Tuesday 15 January 2008

The Joy of Cultivation

Hands up who likes those really big Greek beans that come in tins and bottles in a rich oily sauce?

We love them and although we can recreate most of the dish with homegrown crops the sheer size of the main ingredient, the beans, has been beyond our reach. None of the french or runner beans we knew of produce large enough seeds and so we tried to grow lima beans on the allotment. The plants were wonderfully vigorous and healthy but they didn't start to pod until the very end of the season and none of the beans matured sufficiently to be of use. Various commercial Greek bean producers therefore continue to get our business.

However, when I was idly catching up with the excellent Daughter of the Soil there was a mention (and a picture!) of some beans that might just work for us. The beans are these "Butterbean Fagiolo Di Spagna" from Seeds of Italy. If they will grow for Rebsie in Cheltenham, particularly in the crap weather they had there last year, they will surely grow for us in Normandy. Well, I would hope so.

And so there I was, on another seed seller's site with my credit card out! The minimum P&P is £1.50 so it seemed only sensible to take a few more packets while I was there. And the item that caught my eye was something they call Scuplit. It's in the herbs section and is said to be good for cooking with eggs and risotto or used in salads. So I had to have it.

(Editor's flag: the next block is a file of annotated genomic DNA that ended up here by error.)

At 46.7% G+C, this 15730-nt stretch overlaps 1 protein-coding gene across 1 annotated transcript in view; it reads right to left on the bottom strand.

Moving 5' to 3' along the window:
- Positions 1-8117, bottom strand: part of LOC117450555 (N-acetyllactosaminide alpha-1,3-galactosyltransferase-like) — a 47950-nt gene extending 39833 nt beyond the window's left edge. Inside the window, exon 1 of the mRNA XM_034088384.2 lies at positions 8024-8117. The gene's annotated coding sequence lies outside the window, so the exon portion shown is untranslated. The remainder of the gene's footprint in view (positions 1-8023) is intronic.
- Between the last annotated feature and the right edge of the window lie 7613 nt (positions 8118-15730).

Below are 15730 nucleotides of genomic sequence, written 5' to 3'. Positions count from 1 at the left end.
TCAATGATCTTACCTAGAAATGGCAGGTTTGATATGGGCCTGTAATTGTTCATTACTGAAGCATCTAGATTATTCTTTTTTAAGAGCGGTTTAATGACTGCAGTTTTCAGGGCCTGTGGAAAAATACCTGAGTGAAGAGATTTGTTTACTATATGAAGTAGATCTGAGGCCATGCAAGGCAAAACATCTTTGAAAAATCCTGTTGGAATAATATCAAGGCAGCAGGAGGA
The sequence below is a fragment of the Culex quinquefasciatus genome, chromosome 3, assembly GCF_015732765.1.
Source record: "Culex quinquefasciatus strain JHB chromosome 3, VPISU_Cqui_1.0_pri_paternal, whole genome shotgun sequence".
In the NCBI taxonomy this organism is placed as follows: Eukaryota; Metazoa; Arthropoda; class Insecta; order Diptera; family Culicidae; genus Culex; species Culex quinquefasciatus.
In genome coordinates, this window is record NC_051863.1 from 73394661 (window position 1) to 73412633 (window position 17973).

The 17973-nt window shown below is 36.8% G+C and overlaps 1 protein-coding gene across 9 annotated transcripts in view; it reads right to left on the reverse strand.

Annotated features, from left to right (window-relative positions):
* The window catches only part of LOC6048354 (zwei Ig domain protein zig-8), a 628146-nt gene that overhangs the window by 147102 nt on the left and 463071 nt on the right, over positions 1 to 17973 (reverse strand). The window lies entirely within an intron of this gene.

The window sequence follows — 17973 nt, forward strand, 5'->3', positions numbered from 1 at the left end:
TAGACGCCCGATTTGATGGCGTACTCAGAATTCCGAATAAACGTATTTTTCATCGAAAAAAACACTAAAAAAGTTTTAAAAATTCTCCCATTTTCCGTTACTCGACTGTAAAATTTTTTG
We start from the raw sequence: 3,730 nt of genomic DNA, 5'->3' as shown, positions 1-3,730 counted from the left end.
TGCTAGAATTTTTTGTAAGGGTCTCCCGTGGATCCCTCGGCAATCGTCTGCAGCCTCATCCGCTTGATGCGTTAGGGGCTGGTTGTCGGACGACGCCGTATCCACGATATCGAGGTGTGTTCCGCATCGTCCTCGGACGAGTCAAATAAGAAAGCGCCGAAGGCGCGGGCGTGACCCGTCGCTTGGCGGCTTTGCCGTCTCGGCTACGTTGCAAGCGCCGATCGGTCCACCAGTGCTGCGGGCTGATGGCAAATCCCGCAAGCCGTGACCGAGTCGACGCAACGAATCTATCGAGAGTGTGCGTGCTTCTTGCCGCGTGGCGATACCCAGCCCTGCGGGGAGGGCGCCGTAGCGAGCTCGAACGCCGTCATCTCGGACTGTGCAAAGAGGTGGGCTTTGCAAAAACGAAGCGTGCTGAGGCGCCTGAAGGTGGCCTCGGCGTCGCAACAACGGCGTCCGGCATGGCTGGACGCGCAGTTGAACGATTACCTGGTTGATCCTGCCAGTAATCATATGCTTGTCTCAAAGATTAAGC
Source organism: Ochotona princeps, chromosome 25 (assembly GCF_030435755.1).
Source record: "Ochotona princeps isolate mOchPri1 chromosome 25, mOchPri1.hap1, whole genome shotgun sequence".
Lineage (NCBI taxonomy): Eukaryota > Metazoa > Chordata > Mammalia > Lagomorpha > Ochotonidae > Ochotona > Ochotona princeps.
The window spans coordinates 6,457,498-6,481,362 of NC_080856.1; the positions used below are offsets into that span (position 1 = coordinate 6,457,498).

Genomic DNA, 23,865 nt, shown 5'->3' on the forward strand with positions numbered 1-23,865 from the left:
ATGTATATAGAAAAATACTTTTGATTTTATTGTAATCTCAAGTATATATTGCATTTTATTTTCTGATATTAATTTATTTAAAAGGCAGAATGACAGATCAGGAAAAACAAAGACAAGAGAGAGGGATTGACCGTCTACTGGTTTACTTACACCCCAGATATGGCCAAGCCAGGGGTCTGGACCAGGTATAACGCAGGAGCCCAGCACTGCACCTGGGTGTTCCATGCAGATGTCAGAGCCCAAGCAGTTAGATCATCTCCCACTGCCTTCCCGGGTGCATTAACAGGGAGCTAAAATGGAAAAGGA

Order made, I then decided to research what I'd bought. Scuplit is actually Silene Inflata, a close relative (some authorities claim it is the same plant) of our very own Bladder Campion, not a plant that I've ever seen mentioned with enthusiasm by writers about wild food. There is a nice picture of the plant at this russian site, scroll down to the bottom of the page and click on the pic to embiggen it but I can't translate the Russian for you.

Also known as scupitin or grisolon the plant is apparently used in the cuisine of Northern Italy from the Piedmont to the Friuli-Venezia-Guila regions and also Malta. This site gives a very thorough treatment of the botany and uses.

So, it's with excitment and somewhat warily that I'm looking forward to trying this new addition to the herby salad patch. I shall be on the lookout for wild plants to make comparisons with, since I've paid £1.59 for these seeds as well as postage and I'm hoping it will be worth it. Of course, Seeds of Italy have just had a couple of very positive write ups in the National Press so maybe they'll have sold out before they get to my order. Aren't plants great?

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